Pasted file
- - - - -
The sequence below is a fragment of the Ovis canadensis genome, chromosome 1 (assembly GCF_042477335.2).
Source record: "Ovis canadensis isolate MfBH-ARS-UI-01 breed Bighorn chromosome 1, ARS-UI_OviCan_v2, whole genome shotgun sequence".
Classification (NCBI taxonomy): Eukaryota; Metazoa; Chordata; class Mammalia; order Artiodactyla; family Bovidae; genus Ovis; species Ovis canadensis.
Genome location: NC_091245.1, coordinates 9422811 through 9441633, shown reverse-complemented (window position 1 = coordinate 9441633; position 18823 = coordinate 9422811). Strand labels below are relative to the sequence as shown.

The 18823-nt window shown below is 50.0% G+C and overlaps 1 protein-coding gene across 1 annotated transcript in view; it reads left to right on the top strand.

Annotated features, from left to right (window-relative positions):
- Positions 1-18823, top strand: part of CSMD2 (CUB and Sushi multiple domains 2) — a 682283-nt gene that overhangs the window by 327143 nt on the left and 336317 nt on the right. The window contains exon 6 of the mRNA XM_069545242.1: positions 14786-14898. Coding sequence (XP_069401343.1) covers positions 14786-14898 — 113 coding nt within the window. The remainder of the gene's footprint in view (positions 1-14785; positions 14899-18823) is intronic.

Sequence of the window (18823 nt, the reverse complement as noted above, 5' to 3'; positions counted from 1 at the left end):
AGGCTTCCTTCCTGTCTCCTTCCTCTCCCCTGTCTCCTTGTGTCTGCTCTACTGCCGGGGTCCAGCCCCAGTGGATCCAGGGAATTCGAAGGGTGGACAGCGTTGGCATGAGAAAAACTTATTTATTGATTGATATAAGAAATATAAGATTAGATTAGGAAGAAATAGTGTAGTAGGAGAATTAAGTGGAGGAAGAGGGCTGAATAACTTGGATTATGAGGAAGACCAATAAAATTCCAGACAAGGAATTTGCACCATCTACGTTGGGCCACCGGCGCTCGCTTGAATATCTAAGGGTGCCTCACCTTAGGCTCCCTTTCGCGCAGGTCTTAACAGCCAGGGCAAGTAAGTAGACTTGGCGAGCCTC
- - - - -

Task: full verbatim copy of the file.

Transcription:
The sequence below is a fragment of the Ovis canadensis genome, chromosome 1 (assembly GCF_042477335.2).
Source record: "Ovis canadensis isolate MfBH-ARS-UI-01 breed Bighorn chromosome 1, ARS-UI_OviCan_v2, whole genome shotgun sequence".
Classification (NCBI taxonomy): Eukaryota; Metazoa; Chordata; class Mammalia; order Artiodactyla; family Bovidae; genus Ovis; species Ovis canadensis.
Genome location: NC_091245.1, coordinates 9422811 through 9441633, shown reverse-complemented (window position 1 = coordinate 9441633; position 18823 = coordinate 9422811). Strand labels below are relative to the sequence as shown.

The 18823-nt window shown below is 50.0% G+C and overlaps 1 protein-coding gene across 1 annotated transcript in view; it reads left to right on the top strand.

Annotated features, from left to right (window-relative positions):
- Positions 1-18823, top strand: part of CSMD2 (CUB and Sushi multiple domains 2) — a 682283-nt gene that overhangs the window by 327143 nt on the left and 336317 nt on the right. The window contains exon 6 of the mRNA XM_069545242.1: positions 14786-14898. Coding sequence (XP_069401343.1) covers positions 14786-14898 — 113 coding nt within the window. The remainder of the gene's footprint in view (positions 1-14785; positions 14899-18823) is intronic.

Sequence of the window (18823 nt, the reverse complement as noted above, 5' to 3'; positions counted from 1 at the left end):
AGGCTTCCTTCCTGTCTCCTTCCTCTCCCCTGTCTCCTTGTGTCTGCTCTACTGCCGGGGTCCAGCCCCAGTGGATCCAGGGAATTCGAAGGGTGGACAGCGTTGGCATGAGAAAAACTTATTTATTGATTGATATAAGAAATATAAGATTAGATTAGGAAGAAATAGTGTAGTAGGAGAATTAAGTGGAGGAAGAGGGCTGAATAACTTGGATTATGAGGAAGACCAATAAAATTCCAGACAAGGAATTTGCACCATCTACGTTGGGCCACCGGCGCTCGCTTGAATATCTAAGGGTGCCTCACCTTAGGCTCCCTTTCGCGCAGGTCTTAACAGCCAGGGCAAGTAAGTAGACTTGGCGAGCCTC